MEMPHIS, Tenn. — At Tuesday night’s Memphis City Council meeting, a resolution to increase gas rates failed, and they delayed a vote on raising water and electric rates.
Like many Memphians, David Burks can tell you firsthand what it’s like to go for days without power.
“In seven days we finally got power back,” Burks said Wednesday.
This was a few weeks ago after a tree fell on one of his lines. But we’ve been in his east Memphis neighborhood before when storms have blown through. He’s not for a rate increase but knows improvements must be made.
“Kinda torn between that one,” he said.
As the city council debates a rate increase, MLGW says must happen to improve aging infrastructure.
Through a Freedom of Information Act request we asked the utility company what are the top causes for outages.
Results for 2018 were not available but results from 2013 to 2017 showed more than 21 percent were due to trees. The second most common cause with more than 14 percent was equipment failure.
“Deferred maintenance does not go away. So all that we are doing, we are postponing this,we are pushing it down the road. And we are just requiring a greater rate increase on the same people we’re concerned about now, but not taking any action,” councilman Martavius Jones said.
The council questioned the five-year plan Tuesday night.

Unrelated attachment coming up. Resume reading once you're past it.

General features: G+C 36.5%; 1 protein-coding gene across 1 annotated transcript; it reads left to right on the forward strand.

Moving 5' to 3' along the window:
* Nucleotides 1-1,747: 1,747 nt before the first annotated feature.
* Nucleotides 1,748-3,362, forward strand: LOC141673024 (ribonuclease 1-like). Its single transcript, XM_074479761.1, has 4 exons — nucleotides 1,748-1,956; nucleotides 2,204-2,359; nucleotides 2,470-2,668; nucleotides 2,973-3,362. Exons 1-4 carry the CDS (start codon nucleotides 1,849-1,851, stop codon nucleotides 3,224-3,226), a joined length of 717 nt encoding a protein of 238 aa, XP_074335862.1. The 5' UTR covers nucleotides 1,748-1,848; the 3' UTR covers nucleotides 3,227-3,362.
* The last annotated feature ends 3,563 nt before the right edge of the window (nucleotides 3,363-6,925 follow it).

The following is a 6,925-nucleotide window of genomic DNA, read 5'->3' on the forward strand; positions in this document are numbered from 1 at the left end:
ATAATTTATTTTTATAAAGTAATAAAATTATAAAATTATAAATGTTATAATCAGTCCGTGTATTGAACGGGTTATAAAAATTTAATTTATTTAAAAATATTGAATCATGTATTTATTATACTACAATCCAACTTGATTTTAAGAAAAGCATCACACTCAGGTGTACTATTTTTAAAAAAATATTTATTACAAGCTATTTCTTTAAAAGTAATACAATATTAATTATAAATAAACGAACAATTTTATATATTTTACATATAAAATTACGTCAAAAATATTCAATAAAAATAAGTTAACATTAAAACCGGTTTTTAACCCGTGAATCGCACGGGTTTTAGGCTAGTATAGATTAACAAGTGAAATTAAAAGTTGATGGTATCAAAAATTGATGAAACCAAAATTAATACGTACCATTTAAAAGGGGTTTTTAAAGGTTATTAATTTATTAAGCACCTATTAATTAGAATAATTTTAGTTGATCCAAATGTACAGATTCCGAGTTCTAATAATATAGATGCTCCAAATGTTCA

MLGW’s President J.T. Young said there would be no increase in 2019. But after that it would be a two percent total increase, capping out after five years.
Many council members say, in a city with such a high poverty rate, they didn’t want to put the burden on their constituents.
Councilman Berlin Boyd suggested looking at other energy provider options.
“If we could save our rate payers a substantial amount of money by going off to MISOS,” he said.
However, a counter argument is MLGW is locked into a five-year deal with TVA, and costs to build new infrastructure would be significant.
Young says he’s cautiously optimistic for the next vote.
“We believe there would be tangible results. In fact, we believe if we were to get moving some of our customers would be able to see that before the storm season started,” Young said.
The council is set to vote at their next meeting.
Council member Martavius Jones told us he’s looking into some type of program to address those concerned about paying more to help offset rising utility costs.